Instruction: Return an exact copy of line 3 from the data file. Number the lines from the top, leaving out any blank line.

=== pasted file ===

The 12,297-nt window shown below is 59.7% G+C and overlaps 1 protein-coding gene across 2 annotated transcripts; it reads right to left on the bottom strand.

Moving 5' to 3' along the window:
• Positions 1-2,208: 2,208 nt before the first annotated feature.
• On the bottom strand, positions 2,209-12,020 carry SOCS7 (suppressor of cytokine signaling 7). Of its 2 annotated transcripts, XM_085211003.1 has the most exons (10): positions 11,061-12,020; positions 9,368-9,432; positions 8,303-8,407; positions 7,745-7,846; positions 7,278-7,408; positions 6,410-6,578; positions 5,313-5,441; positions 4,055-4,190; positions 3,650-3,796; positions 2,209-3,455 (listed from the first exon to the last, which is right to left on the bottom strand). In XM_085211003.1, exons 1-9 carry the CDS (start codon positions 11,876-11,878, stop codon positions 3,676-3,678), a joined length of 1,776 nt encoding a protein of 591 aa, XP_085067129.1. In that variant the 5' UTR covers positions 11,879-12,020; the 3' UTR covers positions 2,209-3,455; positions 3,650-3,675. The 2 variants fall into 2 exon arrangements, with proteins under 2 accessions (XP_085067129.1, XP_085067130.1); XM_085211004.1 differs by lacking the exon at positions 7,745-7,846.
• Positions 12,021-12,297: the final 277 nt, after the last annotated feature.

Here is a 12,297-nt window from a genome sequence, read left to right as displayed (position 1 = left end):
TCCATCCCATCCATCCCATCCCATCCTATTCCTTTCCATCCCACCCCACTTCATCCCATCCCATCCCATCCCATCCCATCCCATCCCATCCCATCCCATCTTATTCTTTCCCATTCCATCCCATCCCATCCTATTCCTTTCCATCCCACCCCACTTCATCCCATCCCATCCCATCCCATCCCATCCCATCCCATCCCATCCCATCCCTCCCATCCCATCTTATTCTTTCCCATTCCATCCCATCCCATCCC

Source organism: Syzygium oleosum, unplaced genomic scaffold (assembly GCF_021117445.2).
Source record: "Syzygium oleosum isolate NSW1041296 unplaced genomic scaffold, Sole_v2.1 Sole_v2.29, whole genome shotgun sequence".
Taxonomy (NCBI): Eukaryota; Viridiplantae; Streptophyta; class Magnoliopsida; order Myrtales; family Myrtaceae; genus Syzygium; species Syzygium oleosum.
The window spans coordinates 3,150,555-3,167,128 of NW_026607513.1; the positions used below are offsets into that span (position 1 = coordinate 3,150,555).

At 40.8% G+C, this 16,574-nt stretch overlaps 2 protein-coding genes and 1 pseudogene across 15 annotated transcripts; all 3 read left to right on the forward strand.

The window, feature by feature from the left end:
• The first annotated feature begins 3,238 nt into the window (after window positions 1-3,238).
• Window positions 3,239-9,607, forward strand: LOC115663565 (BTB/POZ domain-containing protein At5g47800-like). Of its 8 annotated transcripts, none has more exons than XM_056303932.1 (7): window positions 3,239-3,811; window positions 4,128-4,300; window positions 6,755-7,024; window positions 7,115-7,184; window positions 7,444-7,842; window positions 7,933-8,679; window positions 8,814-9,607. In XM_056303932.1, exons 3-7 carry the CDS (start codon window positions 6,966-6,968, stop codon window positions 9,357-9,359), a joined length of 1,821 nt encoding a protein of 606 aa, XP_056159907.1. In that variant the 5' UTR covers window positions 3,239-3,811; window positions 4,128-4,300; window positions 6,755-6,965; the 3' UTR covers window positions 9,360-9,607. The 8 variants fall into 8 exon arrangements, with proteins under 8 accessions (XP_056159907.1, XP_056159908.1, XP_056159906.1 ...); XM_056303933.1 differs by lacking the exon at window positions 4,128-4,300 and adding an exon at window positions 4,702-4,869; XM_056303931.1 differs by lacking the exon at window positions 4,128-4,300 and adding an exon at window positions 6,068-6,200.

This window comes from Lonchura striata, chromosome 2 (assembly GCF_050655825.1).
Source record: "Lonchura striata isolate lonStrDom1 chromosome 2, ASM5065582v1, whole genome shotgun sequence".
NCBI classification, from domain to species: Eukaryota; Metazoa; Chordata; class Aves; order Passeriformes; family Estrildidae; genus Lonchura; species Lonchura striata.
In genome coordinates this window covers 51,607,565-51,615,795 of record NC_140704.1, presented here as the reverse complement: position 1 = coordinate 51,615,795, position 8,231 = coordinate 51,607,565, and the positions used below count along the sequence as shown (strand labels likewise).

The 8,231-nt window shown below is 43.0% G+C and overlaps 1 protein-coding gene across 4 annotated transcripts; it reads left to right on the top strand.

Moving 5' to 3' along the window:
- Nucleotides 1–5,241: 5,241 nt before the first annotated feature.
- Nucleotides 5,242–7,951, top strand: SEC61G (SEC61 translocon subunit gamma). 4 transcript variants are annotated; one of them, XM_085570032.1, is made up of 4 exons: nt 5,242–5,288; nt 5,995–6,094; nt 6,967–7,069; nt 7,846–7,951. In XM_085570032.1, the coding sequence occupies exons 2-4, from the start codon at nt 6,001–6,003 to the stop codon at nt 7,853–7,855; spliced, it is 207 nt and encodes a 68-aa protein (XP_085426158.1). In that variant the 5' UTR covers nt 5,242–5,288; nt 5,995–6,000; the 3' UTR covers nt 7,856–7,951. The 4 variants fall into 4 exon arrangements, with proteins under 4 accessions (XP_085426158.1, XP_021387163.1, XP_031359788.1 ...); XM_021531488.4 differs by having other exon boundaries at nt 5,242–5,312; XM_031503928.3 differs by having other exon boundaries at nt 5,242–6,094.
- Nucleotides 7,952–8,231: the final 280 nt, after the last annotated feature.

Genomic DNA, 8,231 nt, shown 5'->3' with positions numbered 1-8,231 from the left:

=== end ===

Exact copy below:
• Positions 1-2,208: 2,208 nt before the first annotated feature.